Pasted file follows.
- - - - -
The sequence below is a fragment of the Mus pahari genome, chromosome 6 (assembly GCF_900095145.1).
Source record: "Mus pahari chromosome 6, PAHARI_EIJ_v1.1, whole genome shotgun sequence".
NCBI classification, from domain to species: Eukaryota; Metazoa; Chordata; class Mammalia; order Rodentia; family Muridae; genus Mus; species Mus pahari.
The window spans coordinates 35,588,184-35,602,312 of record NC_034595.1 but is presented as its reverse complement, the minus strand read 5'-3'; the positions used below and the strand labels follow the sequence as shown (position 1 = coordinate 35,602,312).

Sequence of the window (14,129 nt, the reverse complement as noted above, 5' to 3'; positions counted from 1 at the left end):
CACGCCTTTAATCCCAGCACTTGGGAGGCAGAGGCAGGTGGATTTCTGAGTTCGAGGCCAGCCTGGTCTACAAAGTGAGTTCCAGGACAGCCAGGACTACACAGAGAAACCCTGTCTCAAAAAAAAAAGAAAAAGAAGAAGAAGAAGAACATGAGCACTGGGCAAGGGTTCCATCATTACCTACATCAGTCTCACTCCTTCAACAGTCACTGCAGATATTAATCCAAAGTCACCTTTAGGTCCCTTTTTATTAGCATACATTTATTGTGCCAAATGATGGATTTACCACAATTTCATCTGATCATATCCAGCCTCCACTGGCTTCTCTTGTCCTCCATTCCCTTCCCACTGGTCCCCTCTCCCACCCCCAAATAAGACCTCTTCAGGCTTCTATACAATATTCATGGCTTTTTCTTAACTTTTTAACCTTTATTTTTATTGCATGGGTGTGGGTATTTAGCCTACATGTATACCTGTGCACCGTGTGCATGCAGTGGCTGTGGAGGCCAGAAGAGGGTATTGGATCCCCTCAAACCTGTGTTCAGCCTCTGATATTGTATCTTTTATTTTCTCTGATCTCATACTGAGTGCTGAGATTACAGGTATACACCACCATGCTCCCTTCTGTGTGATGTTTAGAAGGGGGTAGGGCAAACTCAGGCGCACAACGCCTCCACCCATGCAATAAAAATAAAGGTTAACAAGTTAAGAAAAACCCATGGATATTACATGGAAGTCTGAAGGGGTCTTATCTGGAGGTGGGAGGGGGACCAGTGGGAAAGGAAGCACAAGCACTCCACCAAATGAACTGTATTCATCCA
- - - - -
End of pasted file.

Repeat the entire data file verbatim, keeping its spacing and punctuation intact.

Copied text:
The sequence below is a fragment of the Mus pahari genome, chromosome 6 (assembly GCF_900095145.1).
Source record: "Mus pahari chromosome 6, PAHARI_EIJ_v1.1, whole genome shotgun sequence".
NCBI classification, from domain to species: Eukaryota; Metazoa; Chordata; class Mammalia; order Rodentia; family Muridae; genus Mus; species Mus pahari.
The window spans coordinates 35,588,184-35,602,312 of record NC_034595.1 but is presented as its reverse complement, the minus strand read 5'-3'; the positions used below and the strand labels follow the sequence as shown (position 1 = coordinate 35,602,312).

Sequence of the window (14,129 nt, the reverse complement as noted above, 5' to 3'; positions counted from 1 at the left end):
CACGCCTTTAATCCCAGCACTTGGGAGGCAGAGGCAGGTGGATTTCTGAGTTCGAGGCCAGCCTGGTCTACAAAGTGAGTTCCAGGACAGCCAGGACTACACAGAGAAACCCTGTCTCAAAAAAAAAAGAAAAAGAAGAAGAAGAAGAACATGAGCACTGGGCAAGGGTTCCATCATTACCTACATCAGTCTCACTCCTTCAACAGTCACTGCAGATATTAATCCAAAGTCACCTTTAGGTCCCTTTTTATTAGCATACATTTATTGTGCCAAATGATGGATTTACCACAATTTCATCTGATCATATCCAGCCTCCACTGGCTTCTCTTGTCCTCCATTCCCTTCCCACTGGTCCCCTCTCCCACCCCCAAATAAGACCTCTTCAGGCTTCTATACAATATTCATGGCTTTTTCTTAACTTTTTAACCTTTATTTTTATTGCATGGGTGTGGGTATTTAGCCTACATGTATACCTGTGCACCGTGTGCATGCAGTGGCTGTGGAGGCCAGAAGAGGGTATTGGATCCCCTCAAACCTGTGTTCAGCCTCTGATATTGTATCTTTTATTTTCTCTGATCTCATACTGAGTGCTGAGATTACAGGTATACACCACCATGCTCCCTTCTGTGTGATGTTTAGAAGGGGGTAGGGCAAACTCAGGCGCACAACGCCTCCACCCATGCAATAAAAATAAAGGTTAACAAGTTAAGAAAAACCCATGGATATTACATGGAAGTCTGAAGGGGTCTTATCTGGAGGTGGGAGGGGGACCAGTGGGAAAGGAAGCACAAGCACTCCACCAAATGAACTGTATTCATCCA